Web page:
Expert Insight On StrRAT Malware Disguised As Ransomware

A massive phishing campaign is distributing what looks like ransomware but is in fact trojan malware that creates a backdoor into Windows systems to steal usernames, passwords and other information from victims. Detailed by cybersecurity researchers at Microsoft, the latest version of the Java-based STRRAT malware is being sent out via a large email campaign, which uses compromised email accounts to distribute messages claiming to be related to payments, alongside an image posing as a PDF attachment that looks like it has information about the supposed transfer.

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Jamie Akhtar
Jamie Akhtar , CEO and Co-founder
InfoSec Expert
May 26, 2021 2:28 pm

<p>Whether ransomware or password-stealing malware, the vehicle of its distribution tends to be the same. That is, through phishing emails because it works. Organisations need to be more proactive in educating employees to spot such emails in both a professional and home setting. Regular security awareness training should be implemented so that individuals know to look out for red flags like grammatical errors and unusual email domains. More importantly, they should not ever click on unsolicited links or download attachments.</p>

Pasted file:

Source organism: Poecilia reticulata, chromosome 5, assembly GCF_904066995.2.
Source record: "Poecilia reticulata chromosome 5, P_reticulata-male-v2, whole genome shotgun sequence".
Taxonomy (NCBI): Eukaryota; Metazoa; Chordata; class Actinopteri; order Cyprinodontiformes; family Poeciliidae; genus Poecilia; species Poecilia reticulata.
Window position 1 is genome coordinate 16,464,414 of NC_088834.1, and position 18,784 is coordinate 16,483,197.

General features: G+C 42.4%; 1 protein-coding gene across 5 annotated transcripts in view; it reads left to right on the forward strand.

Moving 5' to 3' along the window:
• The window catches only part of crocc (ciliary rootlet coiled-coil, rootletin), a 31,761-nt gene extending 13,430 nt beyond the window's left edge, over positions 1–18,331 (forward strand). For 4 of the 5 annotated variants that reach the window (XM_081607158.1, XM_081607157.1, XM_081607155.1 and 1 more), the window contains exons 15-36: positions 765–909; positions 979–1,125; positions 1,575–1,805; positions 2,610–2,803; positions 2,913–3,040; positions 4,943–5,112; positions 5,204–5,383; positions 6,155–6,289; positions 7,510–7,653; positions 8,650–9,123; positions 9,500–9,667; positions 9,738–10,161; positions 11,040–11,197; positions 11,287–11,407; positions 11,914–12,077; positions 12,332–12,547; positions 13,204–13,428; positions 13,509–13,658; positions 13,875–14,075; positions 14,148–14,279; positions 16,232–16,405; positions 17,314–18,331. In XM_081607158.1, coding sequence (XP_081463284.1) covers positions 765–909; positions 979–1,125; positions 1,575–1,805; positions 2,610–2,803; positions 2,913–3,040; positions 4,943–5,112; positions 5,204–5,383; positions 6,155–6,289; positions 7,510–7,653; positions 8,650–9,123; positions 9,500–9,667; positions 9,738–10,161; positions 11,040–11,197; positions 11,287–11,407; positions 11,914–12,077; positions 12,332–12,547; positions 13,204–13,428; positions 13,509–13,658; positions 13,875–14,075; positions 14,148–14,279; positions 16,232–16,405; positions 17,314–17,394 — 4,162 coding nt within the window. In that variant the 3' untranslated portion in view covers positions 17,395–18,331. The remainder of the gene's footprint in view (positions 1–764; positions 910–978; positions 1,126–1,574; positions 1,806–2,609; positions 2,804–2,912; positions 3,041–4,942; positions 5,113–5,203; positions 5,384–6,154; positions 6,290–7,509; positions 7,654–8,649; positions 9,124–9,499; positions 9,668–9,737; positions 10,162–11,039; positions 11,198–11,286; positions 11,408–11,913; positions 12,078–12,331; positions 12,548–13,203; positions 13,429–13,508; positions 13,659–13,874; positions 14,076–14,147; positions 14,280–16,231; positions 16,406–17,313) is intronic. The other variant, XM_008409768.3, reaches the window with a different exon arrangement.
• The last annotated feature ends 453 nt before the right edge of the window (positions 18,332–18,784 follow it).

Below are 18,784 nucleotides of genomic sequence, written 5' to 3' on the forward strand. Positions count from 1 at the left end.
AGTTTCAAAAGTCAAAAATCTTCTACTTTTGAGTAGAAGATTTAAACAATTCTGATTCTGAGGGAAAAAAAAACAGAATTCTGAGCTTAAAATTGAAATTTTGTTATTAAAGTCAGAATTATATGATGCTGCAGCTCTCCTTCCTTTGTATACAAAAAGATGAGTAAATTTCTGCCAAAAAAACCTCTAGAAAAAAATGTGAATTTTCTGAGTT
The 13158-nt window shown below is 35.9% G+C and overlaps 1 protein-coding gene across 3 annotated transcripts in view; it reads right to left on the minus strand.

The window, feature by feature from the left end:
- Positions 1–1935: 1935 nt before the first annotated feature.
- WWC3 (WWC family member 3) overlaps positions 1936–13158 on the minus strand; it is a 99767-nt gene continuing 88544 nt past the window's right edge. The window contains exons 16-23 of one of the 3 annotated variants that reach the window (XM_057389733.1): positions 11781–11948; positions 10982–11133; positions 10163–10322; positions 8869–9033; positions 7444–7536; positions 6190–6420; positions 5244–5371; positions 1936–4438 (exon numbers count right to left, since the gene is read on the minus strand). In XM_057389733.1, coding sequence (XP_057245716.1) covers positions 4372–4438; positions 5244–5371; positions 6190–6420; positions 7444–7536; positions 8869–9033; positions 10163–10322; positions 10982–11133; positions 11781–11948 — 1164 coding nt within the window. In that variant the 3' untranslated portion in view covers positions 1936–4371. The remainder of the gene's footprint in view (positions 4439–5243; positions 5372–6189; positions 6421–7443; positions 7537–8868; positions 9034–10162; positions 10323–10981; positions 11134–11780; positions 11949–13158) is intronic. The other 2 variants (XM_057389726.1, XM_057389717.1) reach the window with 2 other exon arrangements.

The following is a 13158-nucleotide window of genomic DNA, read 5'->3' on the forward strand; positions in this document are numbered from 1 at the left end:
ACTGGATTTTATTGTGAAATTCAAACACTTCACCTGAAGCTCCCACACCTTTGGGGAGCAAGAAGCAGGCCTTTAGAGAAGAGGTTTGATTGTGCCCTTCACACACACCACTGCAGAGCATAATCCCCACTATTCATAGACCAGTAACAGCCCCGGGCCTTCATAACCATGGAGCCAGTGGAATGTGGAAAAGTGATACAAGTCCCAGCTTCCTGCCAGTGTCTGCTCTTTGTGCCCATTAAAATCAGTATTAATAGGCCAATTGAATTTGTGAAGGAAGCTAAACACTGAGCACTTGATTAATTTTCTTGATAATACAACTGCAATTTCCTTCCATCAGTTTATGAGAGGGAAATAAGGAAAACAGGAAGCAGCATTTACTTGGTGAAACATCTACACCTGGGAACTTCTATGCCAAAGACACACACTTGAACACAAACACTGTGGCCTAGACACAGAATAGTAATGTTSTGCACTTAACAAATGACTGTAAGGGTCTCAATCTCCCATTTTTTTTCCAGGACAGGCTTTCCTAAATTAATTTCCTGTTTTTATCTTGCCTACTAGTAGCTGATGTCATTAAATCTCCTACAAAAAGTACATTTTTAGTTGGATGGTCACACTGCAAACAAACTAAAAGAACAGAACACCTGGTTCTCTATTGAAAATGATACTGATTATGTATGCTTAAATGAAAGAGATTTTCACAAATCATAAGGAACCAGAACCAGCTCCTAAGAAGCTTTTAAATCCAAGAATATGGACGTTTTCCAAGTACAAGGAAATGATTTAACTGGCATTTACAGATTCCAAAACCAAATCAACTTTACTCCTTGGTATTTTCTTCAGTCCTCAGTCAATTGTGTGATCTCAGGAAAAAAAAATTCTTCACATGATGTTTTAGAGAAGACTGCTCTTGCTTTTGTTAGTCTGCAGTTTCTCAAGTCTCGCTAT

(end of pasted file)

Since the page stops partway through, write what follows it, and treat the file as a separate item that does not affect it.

Last edited 1 year ago by Jamie Akhtar
Niamh Muldoon
Niamh Muldoon , Senior Director of Trust and Security EMEA
InfoSec Expert
May 26, 2021 2:27 pm

<p>This campaign combines two of the most prominent cyber threats from the past year: Ransomware and phishing. Ransomware attacks are on the rise, with a spate of serious attacks taking place in the last few weeks, increasing the fear related to them among the public. Times of fear and uncertainty, are an ideal time for malicious attackers to target our human response vulnerabilities, with phishing campaigns aiming to create an emotional response with individuals so they succumb to attacks. So, by utilising such a serious threat as ransomware, victims are even more likely to let their guard down and become vulnerable to carrying out designated actions such as clicking a link or disclosing a password, which ironically acts as an entry point to execute actual ransomware attacks.</p> <p> </p> <p>This campaign is an example of how human behaviour social engineering exploitations are evolving and highlights the need for efforts to be made to educate the public about phishing attempts. Users should try to stay vigilant to phishing campaigns by following simple cybersecurity steps such as: being cautious of attachment they are not expecting; never give out personal information; make sure to download and regularly update anti-virus software.</p>

Last edited 1 year ago by Niamh Muldoon
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